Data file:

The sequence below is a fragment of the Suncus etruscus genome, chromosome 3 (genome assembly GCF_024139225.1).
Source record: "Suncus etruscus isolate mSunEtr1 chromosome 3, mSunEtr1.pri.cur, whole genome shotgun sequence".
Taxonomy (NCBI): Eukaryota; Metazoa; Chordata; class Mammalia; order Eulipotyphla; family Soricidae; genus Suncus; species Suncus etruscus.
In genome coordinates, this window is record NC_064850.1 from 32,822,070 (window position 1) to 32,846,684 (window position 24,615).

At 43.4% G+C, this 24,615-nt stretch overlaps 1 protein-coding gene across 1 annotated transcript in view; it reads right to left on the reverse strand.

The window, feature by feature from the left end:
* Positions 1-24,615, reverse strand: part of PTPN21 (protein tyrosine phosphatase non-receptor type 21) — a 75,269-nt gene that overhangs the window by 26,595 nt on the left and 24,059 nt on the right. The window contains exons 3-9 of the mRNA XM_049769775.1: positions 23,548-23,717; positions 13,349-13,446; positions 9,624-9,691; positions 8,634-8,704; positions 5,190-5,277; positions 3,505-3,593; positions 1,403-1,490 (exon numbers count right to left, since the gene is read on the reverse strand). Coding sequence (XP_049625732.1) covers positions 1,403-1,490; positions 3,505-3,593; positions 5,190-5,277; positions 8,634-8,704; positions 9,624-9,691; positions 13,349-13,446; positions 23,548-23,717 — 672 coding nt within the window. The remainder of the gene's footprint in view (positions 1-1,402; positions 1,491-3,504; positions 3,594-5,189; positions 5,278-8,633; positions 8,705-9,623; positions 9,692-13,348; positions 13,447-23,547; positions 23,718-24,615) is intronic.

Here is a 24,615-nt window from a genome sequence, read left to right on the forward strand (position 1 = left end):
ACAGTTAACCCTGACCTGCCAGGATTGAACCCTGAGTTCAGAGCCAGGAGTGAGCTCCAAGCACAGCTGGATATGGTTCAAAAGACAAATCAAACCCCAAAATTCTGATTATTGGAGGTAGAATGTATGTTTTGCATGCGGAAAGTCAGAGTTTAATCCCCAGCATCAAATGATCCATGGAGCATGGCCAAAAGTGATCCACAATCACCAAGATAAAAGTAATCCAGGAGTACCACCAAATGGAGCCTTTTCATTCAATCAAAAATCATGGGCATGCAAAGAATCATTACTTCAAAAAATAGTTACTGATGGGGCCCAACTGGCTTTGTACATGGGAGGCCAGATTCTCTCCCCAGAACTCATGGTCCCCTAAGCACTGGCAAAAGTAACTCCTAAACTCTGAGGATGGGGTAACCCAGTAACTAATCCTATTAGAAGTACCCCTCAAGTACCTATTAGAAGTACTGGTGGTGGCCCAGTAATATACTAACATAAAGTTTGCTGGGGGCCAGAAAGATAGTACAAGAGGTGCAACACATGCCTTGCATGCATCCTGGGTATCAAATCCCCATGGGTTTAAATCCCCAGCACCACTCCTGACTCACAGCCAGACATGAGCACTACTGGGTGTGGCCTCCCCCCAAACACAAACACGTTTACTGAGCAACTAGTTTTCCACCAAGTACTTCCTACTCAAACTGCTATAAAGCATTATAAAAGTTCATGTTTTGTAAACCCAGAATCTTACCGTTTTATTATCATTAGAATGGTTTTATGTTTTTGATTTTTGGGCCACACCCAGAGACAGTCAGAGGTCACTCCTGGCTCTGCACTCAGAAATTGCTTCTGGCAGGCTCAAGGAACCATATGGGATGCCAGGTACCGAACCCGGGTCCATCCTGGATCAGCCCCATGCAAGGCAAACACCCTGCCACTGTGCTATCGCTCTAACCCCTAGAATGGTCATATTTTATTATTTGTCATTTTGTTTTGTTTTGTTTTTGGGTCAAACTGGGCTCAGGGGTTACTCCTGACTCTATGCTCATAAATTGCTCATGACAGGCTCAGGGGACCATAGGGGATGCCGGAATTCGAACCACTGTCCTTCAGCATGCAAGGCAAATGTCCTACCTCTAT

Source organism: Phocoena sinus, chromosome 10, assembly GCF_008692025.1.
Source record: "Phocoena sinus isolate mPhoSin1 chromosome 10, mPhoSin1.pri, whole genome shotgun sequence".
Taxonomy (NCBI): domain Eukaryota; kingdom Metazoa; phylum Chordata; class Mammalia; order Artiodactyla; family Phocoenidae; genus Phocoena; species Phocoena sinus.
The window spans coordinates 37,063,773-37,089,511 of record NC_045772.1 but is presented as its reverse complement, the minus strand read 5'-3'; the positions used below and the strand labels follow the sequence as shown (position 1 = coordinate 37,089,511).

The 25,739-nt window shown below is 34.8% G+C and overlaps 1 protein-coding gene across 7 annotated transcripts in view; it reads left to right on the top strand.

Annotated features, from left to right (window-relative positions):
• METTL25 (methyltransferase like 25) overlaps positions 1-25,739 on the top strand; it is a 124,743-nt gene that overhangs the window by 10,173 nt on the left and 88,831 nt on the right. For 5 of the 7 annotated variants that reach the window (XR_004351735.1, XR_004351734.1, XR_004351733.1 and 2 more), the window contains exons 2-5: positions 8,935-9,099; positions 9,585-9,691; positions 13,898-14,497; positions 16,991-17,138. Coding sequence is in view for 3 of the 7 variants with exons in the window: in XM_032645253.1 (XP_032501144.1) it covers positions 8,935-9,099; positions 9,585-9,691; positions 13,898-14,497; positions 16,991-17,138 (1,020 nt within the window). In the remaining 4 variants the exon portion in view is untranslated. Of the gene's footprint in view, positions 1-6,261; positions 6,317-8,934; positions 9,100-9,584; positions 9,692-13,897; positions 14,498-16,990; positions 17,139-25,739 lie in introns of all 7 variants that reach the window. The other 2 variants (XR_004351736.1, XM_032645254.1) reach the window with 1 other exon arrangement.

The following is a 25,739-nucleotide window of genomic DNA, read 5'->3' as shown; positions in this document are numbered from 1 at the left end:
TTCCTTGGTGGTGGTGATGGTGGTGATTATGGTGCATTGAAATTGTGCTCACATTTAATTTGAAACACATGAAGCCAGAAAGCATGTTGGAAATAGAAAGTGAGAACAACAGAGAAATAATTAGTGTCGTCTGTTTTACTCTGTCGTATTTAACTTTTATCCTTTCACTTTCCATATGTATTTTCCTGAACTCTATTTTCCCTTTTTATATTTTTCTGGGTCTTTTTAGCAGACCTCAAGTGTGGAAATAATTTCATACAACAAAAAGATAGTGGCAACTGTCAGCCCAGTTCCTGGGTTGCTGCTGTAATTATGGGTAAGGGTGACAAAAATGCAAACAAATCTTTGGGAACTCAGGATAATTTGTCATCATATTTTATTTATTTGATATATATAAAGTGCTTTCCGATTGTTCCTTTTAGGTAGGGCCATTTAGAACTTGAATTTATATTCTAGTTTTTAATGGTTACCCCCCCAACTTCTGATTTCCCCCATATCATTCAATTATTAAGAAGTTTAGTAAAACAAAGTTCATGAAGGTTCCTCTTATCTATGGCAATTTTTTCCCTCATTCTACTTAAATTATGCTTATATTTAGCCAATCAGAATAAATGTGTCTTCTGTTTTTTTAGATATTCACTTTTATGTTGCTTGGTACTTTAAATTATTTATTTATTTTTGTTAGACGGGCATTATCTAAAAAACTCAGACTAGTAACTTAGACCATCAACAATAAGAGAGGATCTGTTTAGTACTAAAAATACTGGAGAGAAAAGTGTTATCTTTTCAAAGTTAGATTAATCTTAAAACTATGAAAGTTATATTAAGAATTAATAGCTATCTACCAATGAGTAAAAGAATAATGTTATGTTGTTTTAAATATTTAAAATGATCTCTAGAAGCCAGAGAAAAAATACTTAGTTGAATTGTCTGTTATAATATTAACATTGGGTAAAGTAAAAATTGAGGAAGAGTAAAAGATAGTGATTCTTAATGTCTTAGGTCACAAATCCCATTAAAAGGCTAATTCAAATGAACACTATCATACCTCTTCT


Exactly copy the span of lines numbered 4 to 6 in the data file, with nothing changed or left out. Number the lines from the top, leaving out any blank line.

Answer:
In genome coordinates, this window is record NC_064850.1 from 32,822,070 (window position 1) to 32,846,684 (window position 24,615).

At 43.4% G+C, this 24,615-nt stretch overlaps 1 protein-coding gene across 1 annotated transcript in view; it reads right to left on the reverse strand.

The window, feature by feature from the left end: